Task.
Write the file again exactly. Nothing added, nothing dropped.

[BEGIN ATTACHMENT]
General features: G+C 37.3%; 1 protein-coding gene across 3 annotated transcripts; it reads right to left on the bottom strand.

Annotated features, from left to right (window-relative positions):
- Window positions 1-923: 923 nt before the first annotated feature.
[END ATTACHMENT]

General features: G+C 37.3%; 1 protein-coding gene across 3 annotated transcripts; it reads right to left on the bottom strand.

Annotated features, from left to right (window-relative positions):
- Window positions 1-923: 923 nt before the first annotated feature.